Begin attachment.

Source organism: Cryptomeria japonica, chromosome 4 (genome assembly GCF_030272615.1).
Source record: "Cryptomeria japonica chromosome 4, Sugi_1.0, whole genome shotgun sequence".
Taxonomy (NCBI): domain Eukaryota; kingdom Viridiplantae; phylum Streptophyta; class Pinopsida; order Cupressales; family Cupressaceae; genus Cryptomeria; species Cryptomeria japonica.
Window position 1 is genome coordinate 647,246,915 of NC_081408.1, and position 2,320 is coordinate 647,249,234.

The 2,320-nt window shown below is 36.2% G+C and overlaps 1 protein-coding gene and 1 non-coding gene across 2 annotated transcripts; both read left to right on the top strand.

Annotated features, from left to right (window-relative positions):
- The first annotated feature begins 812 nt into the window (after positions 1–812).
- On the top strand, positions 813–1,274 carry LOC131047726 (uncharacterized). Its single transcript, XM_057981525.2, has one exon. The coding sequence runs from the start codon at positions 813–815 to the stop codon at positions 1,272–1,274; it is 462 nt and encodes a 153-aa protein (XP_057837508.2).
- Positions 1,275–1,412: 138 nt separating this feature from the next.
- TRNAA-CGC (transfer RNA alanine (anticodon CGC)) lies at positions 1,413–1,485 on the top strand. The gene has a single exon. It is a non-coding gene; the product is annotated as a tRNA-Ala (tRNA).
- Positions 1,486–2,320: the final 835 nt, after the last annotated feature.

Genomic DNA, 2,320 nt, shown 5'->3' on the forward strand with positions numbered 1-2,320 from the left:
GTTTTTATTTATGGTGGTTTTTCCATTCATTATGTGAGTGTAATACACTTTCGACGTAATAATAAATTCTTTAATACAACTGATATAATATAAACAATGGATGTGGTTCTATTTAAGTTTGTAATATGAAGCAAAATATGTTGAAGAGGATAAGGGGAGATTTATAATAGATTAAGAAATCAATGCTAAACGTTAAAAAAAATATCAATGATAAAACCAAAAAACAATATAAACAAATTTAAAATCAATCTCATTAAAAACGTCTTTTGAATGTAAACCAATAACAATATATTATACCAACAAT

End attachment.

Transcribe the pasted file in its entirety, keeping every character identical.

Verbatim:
Source organism: Cryptomeria japonica, chromosome 4 (genome assembly GCF_030272615.1).
Source record: "Cryptomeria japonica chromosome 4, Sugi_1.0, whole genome shotgun sequence".
Taxonomy (NCBI): domain Eukaryota; kingdom Viridiplantae; phylum Streptophyta; class Pinopsida; order Cupressales; family Cupressaceae; genus Cryptomeria; species Cryptomeria japonica.
Window position 1 is genome coordinate 647,246,915 of NC_081408.1, and position 2,320 is coordinate 647,249,234.

The 2,320-nt window shown below is 36.2% G+C and overlaps 1 protein-coding gene and 1 non-coding gene across 2 annotated transcripts; both read left to right on the top strand.

Annotated features, from left to right (window-relative positions):
- The first annotated feature begins 812 nt into the window (after positions 1–812).
- On the top strand, positions 813–1,274 carry LOC131047726 (uncharacterized). Its single transcript, XM_057981525.2, has one exon. The coding sequence runs from the start codon at positions 813–815 to the stop codon at positions 1,272–1,274; it is 462 nt and encodes a 153-aa protein (XP_057837508.2).
- Positions 1,275–1,412: 138 nt separating this feature from the next.
- TRNAA-CGC (transfer RNA alanine (anticodon CGC)) lies at positions 1,413–1,485 on the top strand. The gene has a single exon. It is a non-coding gene; the product is annotated as a tRNA-Ala (tRNA).
- Positions 1,486–2,320: the final 835 nt, after the last annotated feature.

Genomic DNA, 2,320 nt, shown 5'->3' on the forward strand with positions numbered 1-2,320 from the left:
GTTTTTATTTATGGTGGTTTTTCCATTCATTATGTGAGTGTAATACACTTTCGACGTAATAATAAATTCTTTAATACAACTGATATAATATAAACAATGGATGTGGTTCTATTTAAGTTTGTAATATGAAGCAAAATATGTTGAAGAGGATAAGGGGAGATTTATAATAGATTAAGAAATCAATGCTAAACGTTAAAAAAAATATCAATGATAAAACCAAAAAACAATATAAACAAATTTAAAATCAATCTCATTAAAAACGTCTTTTGAATGTAAACCAATAACAATATATTATACCAACAAT